Monthly Archives: June 2014

Ophir’s Carlebach: the inclusive message and healing power of a true original

Rabbi Shlomo Carlebach: Life, Mission, and Legacy, by Natan Ophir (Offenbacher), Urim Publications. 503 pages. Hardcover $39.95.

In this monumental biography, the author strives to capture the facts about and legend of the man who was the Pied Piper of late twentieth-century Judaism. In so doing, Dr. Ophir provides a portrait of several decades in North American, European, and Israeli culture through a very special lens. These are decades of spiritual revival, experimentation, and the reconfiguring of traditional religious institutions. In the realm of Jewish experience, Rabbi Carlebach (hereafter “Shlomo,” as most people came to know him), was a central figure, most likely the presiding genius, of what is still an ongoing revolution.

Dr. Ophir divides the book into two main sections: The Mission and The Impact. carlebachbiofrontcover

The Mission traces the evolving sense of purpose that shapes Shlomo’s unusual career. Here, the author introduces the Carlebach family’s European background and “Rabbinical Legacy” until the relocation to Brooklyn in 1939 when Shlomo was fourteen years old. The Carlebach’s are centered in Brooklyn for six years and then Manhattan into the early 1950s. Shlomo’s education is provided in detail, particularly the influence of the major Hasidic communities of Bobov, Modzitz, and Chabad. In New York, the Bobover Rebbe repeated his father’s pattern of developing “kindergartens, schools, synagogues, and Talmud academies.” Shlomo and his twin brother Eli Chaim had a strong relationship with this group.

Importantly, Shlomo was attracted to the Modzitzer Rabbi whose community was involved with musical composition. He studied and went to summer camps within this community.

Most formative, however, was the influence of Chabad. A frequent visitor to Crown Heights, Shlomo, in his own way, became a Chabad disciple. Eli Chaim married into the Schneersohn family. Well before the neo-Hasidic renewal movement was popular, Shlomo was tapped to be an emissary, partnered with Reb Zalman Schachter. By 1950, Shlomo was launched into his outreach career as a special assistant to Menachim Mendel Schneersohn (the 7th chief Lubovicher Rebbe). He and Zalman were to be “outreach messengers to ‘lost souls’ outside of the committed Hasidic camp.”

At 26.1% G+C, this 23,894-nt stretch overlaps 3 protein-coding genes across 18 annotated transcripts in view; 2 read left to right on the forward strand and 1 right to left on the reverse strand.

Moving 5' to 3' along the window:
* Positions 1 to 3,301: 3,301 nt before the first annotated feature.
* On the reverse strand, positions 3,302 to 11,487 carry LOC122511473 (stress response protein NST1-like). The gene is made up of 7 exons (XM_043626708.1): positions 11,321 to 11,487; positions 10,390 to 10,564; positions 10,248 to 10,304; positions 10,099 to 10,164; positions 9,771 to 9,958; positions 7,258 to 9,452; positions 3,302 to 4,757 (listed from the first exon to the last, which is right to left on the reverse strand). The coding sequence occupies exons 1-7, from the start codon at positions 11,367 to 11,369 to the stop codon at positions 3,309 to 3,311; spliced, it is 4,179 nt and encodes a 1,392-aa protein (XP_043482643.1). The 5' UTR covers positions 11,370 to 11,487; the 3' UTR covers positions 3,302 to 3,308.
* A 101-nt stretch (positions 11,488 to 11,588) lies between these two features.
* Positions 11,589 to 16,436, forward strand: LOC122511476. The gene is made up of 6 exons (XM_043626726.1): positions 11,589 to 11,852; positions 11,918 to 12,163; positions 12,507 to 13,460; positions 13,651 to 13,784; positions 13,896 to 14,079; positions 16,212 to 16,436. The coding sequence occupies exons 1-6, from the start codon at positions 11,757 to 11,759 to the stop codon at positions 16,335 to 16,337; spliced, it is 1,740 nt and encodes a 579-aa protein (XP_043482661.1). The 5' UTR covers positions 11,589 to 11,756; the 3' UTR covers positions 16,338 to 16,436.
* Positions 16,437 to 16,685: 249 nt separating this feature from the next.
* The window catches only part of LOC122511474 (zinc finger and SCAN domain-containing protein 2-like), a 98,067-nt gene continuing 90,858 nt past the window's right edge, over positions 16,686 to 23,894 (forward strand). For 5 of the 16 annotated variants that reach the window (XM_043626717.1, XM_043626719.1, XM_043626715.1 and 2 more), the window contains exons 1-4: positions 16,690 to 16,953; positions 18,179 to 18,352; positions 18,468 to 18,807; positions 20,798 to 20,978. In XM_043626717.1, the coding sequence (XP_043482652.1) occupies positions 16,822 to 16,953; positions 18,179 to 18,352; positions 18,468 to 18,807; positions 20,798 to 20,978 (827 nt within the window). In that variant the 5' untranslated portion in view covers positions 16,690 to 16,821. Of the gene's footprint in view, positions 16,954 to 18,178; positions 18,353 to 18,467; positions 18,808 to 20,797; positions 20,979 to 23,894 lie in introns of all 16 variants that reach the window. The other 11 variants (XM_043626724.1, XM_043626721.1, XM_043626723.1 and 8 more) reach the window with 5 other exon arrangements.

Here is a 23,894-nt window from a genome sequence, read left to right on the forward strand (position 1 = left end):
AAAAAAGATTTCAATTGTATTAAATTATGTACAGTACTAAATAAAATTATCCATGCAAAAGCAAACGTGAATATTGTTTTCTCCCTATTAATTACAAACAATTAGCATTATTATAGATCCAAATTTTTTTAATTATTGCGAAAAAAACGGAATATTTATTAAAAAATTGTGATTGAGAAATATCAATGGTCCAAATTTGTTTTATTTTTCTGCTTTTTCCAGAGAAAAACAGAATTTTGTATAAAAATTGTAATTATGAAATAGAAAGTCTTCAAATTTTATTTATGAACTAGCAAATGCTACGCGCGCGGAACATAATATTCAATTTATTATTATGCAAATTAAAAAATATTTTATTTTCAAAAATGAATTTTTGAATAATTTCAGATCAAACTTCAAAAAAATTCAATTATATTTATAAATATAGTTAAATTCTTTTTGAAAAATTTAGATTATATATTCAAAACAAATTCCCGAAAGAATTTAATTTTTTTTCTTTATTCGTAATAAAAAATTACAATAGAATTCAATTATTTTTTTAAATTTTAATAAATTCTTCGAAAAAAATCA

Shlomo studied, informally networked, traveled, and – most importantly – played his guitar. He set liturgical phrases to new tunes that would, over the decades to come, seem like they had always been around. At the beginning of his career, “the Singing Rabbi” was an oddity. Before long, he was famous. Through the 1960s and 1970s, he was a phenomenon, attached powerfully to these important decades of youth rebellion, peace and environmental advocacy, folk music, and communal life. Shlomo did, indeed, bring young people back to Judaism and strengthened the engagement of those already involved.

Natan Ophir

Natan Ophir

Some say he was too liberal with his hugs, but his message was joy. He spread it across the Americas, Europe, and Israel. He was everywhere and anywhere. His records sold in astonishing numbers, given what was truly a niche genre. His last name became an adjective: a Carlebach Shabbat (“Shabbos,” he would say), a Carlebach farbrengan, a Carlebach service.

In his book’s second part, The Impact, Dr. Ophir details the extensive outreach and “wide reach” of the global rabbi. At times, the pages read like an annotated planning calendar, the main text supplemented by page notes that include generous amplifications as well as sources. The author is careful to portray Carlebach’s innovative manner as an adaptation of traditional Hasidic modes. But what an adaptation. As Ophir writes:

In retrospect, Reb Shlomo initiated a concept that soon became so popular that it received a new name – a “Shabbaton.” The term entered modern parlance as a colloquial expression for a Shabbat experience replete with singing, spirited praying, communal meals and Torah study. But in actuality, this is a Neo-Hasidic innovation of Reb Shlomo. He redesigned the Hasidic Shabbat, expanded it to be gender inclusive, and pioneered ways of ‘getting high’ on Shabbat. Today, the idea of a “Shabbaton” is taken for granted, but in the late 1960s the idea of transforming an Orthodox type celebration of Shabbat into a social –spiritual-emotional happening that is open to all was a rather avant-garde concept.

Reb Shlomo

Reb Shlomo

Perhaps you haven’t heard of The House of Love and Prayer, an alternative commune for Jewish hippies. Developed (where else?) in the San Francisco area under Shlomo’s inspiring tutelage, it was a place for all kinds of communal events – and a crash pad. Fostering its own special Jewish dress code that blended observant norms with hippie styles, it was just what lost souls and disenchanted seekers needed. Many of Shlomo’s most able disciples were spiritually nourished and gained leadership skills in one or another manifestation of the HLP.